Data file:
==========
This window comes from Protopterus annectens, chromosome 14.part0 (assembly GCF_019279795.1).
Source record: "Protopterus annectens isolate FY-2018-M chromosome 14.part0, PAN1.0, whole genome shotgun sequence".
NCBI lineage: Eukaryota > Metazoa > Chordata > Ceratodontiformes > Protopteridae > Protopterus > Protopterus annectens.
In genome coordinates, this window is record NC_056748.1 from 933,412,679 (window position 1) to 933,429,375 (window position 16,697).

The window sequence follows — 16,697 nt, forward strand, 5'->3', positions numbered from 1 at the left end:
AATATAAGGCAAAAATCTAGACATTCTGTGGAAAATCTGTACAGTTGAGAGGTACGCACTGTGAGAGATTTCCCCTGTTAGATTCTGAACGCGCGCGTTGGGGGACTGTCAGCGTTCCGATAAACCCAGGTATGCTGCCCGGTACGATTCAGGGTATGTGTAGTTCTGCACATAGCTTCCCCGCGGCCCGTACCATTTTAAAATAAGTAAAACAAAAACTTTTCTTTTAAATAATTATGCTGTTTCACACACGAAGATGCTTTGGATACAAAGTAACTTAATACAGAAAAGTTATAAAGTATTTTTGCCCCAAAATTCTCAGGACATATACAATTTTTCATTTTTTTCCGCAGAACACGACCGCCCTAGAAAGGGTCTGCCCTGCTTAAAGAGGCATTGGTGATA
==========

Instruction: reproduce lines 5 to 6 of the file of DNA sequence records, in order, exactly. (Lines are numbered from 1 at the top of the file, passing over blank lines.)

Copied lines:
The window sequence follows — 16,697 nt, forward strand, 5'->3', positions numbered from 1 at the left end:
AATATAAGGCAAAAATCTAGACATTCTGTGGAAAATCTGTACAGTTGAGAGGTACGCACTGTGAGAGATTTCCCCTGTTAGATTCTGAACGCGCGCGTTGGGGGACTGTCAGCGTTCCGATAAACCCAGGTATGCTGCCCGGTACGATTCAGGGTATGTGTAGTTCTGCACATAGCTTCCCCGCGGCCCGTACCATTTTAAAATAAGTAAAACAAAAACTTTTCTTTTAAATAATTATGCTGTTTCACACACGAAGATGCTTTGGATACAAAGTAACTTAATACAGAAAAGTTATAAAGTATTTTTGCCCCAAAATTCTCAGGACATATACAATTTTTCATTTTTTTCCGCAGAACACGACCGCCCTAGAAAGGGTCTGCCCTGCTTAAAGAGGCATTGGTGATA